The Refugee Kitchens Empowering Syrian Women in Egypt

The Refugee Kitchens Empowering Syrian Women in Egypt

Courtesy of Zeit Zeitoun

“What makes our struggles less painful is how people treat us,” Lina Kassah, founder of refugee kitchen Zeit Zeitoun, says. “When the environment is hospitable, friendly, and welcoming, our worries and pain instantly go away.”

For almost 10 years since the Syrian civil war, around five million Syrians have been displaced around the world, with reports citing over 100,000 Syrian refugees in Egypt, according to the UNHCR. For many of us, the war might be a distant memory, but the trauma of the conflict is still embedded in the hearts of many Syrians, even after settling elsewhere.

Refugee community kitchens are community-based cooking projects that bring together a group of people who pool their resources and labor to produce large quantities of food for catering services, all aimed at empowering those who are financially vulnerable and promoting community integration.

In recent months, refugee kitchens that provide essential support for many refugee families have struggled to make ends meet during the COVID-19 pandemic due to the banning of large gatherings. This is slowly changing with the advent of the holy month of Ramadan. “The pandemic has made our business nearly come to a halt, receiving nearly zero orders since we largely depend on weddings and family gatherings during Ramadan. There is no support provided to us as small businesses, and so I was forced to reduce the number of women in the kitchen to reduce the costs,” Kassah says.

Kassah, 46, came to Egypt in 2013 with her husband and three kids shortly after the Syrian Civil War began. They now reside in Al-Obour City on the outskirts of Cairo. With no plans or no money to support themselves, the family initially stayed with Egyptian friends for a month before being fully integrated into the community. “We didn’t have any money to live or even support [ourselves]. We came here practically empty handed, and the psychological trauma from the war continued to torment us, and so we were all just very tired, emotionally and psychologically from the events we were exposed to.”

Courtesy of Zeit Zeitoun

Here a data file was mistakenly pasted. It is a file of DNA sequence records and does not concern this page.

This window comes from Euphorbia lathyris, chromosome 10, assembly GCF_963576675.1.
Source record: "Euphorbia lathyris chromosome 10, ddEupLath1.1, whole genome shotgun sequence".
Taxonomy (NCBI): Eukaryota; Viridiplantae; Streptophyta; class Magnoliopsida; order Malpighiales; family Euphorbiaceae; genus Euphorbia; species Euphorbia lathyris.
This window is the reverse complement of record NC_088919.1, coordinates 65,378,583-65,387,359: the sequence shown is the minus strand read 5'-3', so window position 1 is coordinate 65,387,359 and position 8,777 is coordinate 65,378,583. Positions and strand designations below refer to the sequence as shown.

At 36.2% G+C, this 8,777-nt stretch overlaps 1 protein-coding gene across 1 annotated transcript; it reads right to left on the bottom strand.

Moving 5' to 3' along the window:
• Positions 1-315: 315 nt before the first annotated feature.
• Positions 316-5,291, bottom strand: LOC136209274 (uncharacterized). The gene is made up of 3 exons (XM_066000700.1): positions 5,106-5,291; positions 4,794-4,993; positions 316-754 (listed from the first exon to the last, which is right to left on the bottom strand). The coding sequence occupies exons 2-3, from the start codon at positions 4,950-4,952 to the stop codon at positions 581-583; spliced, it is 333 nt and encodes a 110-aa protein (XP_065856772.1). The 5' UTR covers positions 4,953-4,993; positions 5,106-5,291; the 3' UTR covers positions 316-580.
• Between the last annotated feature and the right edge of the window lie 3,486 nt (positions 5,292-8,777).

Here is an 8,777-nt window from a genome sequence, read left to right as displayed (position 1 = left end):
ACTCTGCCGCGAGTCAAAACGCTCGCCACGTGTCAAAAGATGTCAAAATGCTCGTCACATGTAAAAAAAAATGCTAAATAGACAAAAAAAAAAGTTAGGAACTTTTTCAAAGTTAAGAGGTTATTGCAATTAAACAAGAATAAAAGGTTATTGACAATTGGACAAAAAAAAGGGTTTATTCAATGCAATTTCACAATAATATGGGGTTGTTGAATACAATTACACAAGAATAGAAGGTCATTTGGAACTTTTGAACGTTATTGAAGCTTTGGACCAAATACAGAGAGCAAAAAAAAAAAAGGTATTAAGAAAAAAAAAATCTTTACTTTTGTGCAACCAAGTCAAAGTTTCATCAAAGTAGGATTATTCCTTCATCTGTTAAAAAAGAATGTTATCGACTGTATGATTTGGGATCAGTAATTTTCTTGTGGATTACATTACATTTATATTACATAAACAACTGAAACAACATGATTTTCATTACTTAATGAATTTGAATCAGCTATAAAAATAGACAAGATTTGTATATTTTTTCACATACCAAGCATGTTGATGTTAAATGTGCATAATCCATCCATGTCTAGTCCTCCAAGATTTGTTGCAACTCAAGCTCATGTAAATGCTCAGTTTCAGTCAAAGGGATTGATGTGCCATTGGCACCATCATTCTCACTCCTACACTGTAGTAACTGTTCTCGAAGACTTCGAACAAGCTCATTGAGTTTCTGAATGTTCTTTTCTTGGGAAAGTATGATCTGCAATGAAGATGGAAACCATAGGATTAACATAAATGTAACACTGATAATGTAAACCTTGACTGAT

For a full year, Kassah saw no one but her kids and her family at home, which led her to descend into depression due to forced idleness. She then began connecting with several NGOs and associations to connect with other Syrians living in Egypt, and particularly Syrian women who are out of work, single, divorced or widowed to help them survive. “One of the projects that were introduced to support Syrian women by humanitarian worker Tamara al-Rifai were refugee kitchens, and so we set up Zeit Zeitoun, which was run by women that were struggling to financially support themselves,” she says.

Inside her kitchen, Kassah not only shares an authentic taste of her Syrian heritage and homeland with others, but also uplifts and supports disadvantaged Syrian women. However, with the COVID-19 pandemic, many of these women were let go, causing economic pain for many families who have lost their source of income. “This is more than just a Syrian kitchen, it is a social enterprise that supports struggling women who desperately need this income for their families,” Kassah notes.

Zeit Zeitoun is one of the many refugee kitchens and restaurants that have opened across Cairo by Syrian refugees. Other initiatives include Dawar Kitchen and Fard Foundation, as well as Men Beiti le Beitak (From My Home to Yours) by Mervat who independently manages the refugee kitchen through a WhatsApp group.

“We are lucky that many Egyptians love our food, and we have made many dishes where we integrate Egyptian food with Syrian food,” Kassah says. “I believe that the best part of the whole experience is how people in Egypt treat us. When we are treated with kindness and warmth, our struggles become less painful.”

Courtesy of Zeit Zeitoun

To offset the challenges posed by the COVID-19 pandemic, Zeit Zeitoun continues to operate through home-delivery and organically promotes its operation through their Facebook account. The women are isolated at home and cook using their own catering equipment, ingredients and raw materials.

Food is at the centre of community relations, and Zeit Zeitoun offers a pathway for different communities to connect, collaborate and support struggling and underprivileged women. “We hope that people support us this Ramadan and realize that they are also supporting other women who continue to work hard to provide a better livelihood for their families.”

To support Zeit Zeitoun, follow their Facebook page.

Men Beiti l Beitak’s WhatsApp group: 01119558299

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